There's a vast trove of excellent fiction published in years or decades past that would be inaccessible to most readers, if it weren't for reprint anthologies and magazine editors. Luckily, a lot of anthologies are available as ebooks (like the fairy tale anthologies edited by Ellen Datlow and Terri Windling!) Plus online magazines are doing more reprints.

When I was younger and first started reading science fiction and fantasy, one of the great sadnesses of my life was that I could not lay hands on all the stories I wanted to read. I've always been more of a short fiction reader than a novel reader, so the majority of my books were anthologies. Books that tempted me with promises of other volumes from the same editors. Volumes I could not find in bookstores or libraries, because they were out of print and our local library didn't think SF anthologies were worth reading.

Thank goodness the internet has largely solved these problems — and now a lot of the best fiction found only in books, or in print magazines from the past, is available online. This being the last week of the month, this week's short fiction column highlights several of these reprints, all mixed in with my favorite originals.

image credit: Cover detail of Monstrous Affections.

Her Furry Face by Leigh Kennedy | Clarkesworld Magazine, reprinted from Isaac Asimov's Science Fiction Magazine (December 1983)


Douglas was embarrassed when he saw Annie and Vernon mating.

He'd seen hours of sex between orangutans, but this time was different. He'd never seen Annie doing it. He stood in the shade of the pecan tree for a moment, iced tea glasses sweating in his hand, shocked, then he backed around the comer of the brick building. He was confused. The cicadas seemed louder than usual, the sun hotter, and the squeals of pleasure from the apes strange.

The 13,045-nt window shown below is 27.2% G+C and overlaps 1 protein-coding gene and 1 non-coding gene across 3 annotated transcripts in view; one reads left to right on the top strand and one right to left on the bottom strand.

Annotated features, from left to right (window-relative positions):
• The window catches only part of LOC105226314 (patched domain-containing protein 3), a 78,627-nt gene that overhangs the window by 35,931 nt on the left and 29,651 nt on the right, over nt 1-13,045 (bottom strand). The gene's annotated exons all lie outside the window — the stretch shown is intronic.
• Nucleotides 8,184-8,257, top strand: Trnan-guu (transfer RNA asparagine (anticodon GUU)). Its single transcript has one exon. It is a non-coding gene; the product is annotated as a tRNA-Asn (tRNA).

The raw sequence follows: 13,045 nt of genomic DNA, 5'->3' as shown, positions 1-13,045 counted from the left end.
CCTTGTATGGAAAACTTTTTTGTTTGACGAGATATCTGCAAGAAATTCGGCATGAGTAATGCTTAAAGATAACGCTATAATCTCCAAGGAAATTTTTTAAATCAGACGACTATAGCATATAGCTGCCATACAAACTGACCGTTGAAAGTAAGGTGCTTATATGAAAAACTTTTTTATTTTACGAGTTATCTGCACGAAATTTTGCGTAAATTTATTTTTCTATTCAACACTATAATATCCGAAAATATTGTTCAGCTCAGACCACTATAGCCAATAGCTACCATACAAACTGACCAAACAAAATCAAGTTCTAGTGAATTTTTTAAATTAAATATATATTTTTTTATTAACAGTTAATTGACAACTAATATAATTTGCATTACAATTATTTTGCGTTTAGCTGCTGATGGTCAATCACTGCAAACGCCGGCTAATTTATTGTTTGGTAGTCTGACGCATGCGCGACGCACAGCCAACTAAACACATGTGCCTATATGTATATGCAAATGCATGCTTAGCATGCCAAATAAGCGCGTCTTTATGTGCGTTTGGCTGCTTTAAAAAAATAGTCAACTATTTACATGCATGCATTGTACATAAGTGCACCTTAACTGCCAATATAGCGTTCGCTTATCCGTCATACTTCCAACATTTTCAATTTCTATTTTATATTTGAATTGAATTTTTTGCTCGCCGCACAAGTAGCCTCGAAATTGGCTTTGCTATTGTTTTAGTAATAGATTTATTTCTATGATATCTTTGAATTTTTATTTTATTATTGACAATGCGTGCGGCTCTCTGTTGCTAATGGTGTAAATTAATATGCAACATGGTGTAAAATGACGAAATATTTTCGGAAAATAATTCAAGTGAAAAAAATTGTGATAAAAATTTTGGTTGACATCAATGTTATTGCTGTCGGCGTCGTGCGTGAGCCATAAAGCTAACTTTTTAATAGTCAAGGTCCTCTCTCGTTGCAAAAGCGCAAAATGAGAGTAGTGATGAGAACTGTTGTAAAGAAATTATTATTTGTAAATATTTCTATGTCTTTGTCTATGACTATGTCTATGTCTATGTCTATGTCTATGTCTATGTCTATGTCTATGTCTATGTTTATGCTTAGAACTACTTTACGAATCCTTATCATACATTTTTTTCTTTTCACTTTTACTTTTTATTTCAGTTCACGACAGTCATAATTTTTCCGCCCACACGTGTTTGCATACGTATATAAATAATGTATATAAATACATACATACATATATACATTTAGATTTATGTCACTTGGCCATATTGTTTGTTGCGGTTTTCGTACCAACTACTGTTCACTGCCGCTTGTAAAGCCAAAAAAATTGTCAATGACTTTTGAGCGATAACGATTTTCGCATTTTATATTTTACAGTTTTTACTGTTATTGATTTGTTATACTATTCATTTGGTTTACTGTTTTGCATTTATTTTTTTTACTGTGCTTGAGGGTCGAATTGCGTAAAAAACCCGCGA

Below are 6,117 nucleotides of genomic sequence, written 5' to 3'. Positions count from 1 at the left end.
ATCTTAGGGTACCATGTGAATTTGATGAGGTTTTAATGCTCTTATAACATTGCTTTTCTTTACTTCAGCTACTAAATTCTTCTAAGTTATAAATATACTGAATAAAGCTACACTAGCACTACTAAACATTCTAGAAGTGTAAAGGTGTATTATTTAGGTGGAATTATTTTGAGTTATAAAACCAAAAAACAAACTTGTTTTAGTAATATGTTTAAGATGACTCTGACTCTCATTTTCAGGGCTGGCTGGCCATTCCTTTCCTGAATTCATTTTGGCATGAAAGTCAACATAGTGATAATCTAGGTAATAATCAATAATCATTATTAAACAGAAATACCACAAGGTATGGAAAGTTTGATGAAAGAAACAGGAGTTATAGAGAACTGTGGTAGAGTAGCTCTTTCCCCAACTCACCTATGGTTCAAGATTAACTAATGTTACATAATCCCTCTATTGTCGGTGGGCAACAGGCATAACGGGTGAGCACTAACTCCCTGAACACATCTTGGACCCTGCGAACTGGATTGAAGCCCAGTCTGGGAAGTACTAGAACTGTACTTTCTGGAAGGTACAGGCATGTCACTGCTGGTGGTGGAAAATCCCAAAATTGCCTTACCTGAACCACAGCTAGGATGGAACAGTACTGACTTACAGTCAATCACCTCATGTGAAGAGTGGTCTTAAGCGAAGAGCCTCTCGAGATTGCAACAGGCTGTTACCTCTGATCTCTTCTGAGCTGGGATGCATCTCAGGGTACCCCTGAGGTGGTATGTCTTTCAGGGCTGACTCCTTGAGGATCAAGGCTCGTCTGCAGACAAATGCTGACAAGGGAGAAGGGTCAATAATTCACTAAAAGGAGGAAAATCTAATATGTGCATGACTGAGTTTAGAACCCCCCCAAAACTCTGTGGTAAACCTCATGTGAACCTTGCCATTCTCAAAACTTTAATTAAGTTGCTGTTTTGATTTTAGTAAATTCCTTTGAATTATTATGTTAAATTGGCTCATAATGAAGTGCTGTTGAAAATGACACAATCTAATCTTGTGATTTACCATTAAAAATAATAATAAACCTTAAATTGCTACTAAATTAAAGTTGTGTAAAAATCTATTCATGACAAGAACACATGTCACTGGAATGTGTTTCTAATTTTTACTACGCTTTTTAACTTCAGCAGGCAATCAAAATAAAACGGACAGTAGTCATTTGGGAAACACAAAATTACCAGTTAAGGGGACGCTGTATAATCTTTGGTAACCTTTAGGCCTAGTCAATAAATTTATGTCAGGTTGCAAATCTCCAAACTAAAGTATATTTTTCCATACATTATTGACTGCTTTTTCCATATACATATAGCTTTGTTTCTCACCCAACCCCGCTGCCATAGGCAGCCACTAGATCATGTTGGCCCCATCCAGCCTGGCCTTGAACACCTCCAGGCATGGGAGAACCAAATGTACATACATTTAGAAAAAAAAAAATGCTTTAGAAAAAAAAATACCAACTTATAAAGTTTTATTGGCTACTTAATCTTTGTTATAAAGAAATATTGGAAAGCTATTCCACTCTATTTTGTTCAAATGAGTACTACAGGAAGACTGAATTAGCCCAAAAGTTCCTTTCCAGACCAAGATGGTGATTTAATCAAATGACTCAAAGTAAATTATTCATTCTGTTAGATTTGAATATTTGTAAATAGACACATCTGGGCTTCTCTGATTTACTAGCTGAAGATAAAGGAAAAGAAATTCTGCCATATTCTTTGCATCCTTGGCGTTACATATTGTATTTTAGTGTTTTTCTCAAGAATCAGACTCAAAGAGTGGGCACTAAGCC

He walked back to the front porch and sat down. His mind still saw the two giant mounds of red-orange fur moving together like one being.


When the two orangs came back around, Douglas thought he saw smugness in Vernon's face. Why not, he thought? I guess I would be smug, too.

Some of you are going to make a face at me for suggesting this story, especially after I had such words for that unicorn story a couple of weeks ago. (Also because I need to include a trigger warning for rape.) I made a face when I read it, so I'm not going to blame you. The reason I picked it for you is that the characterization here is excellent. Douglas, the orangutans, Therese, everyone. Especially Douglas, who is one of the best examples of a Nice Guy™ I've seen in fiction. And this is from the 80's.

Ten Rules for Being an Intergalactic Smuggler (the Successful Kind) by Holly Black | Lightspeed Magazine, reprinted from the new book Monstrous Affections


1. There are no rules.

That's what your uncle tells you, after he finds you stowing away in his transport ship, the Celeris, which you used to call the Celery when you were growing up, back when you only dreamed of getting off the crappy planet your parents brought you to as a baby. No matter how many times you told them their dumb dream of being homesteaders and digging in the red dirt wasn't yours, no matter how many times you begged your uncle to take you with him, even though your parents swore that he was a smuggler and bad news besides, it wasn't until you climbed out of your hidey-hole with the vastness of space in the transparent alumina windows behind you that anyone really believed you'd meant any of it.


This one's just a lot of fun and I loved it for the voice and also for how the ending makes me hopeful for future adventures. Black's heroine is convincingly young and has a touch (not too much) of the sensawunda that makes exploring this science fictional interesting and not tedious, which cannot always be said for tales set on spaceships and space stations. Don't mistake this for YA, though. There are enough bodies to satisfy GRRM—not a thing wrong with that.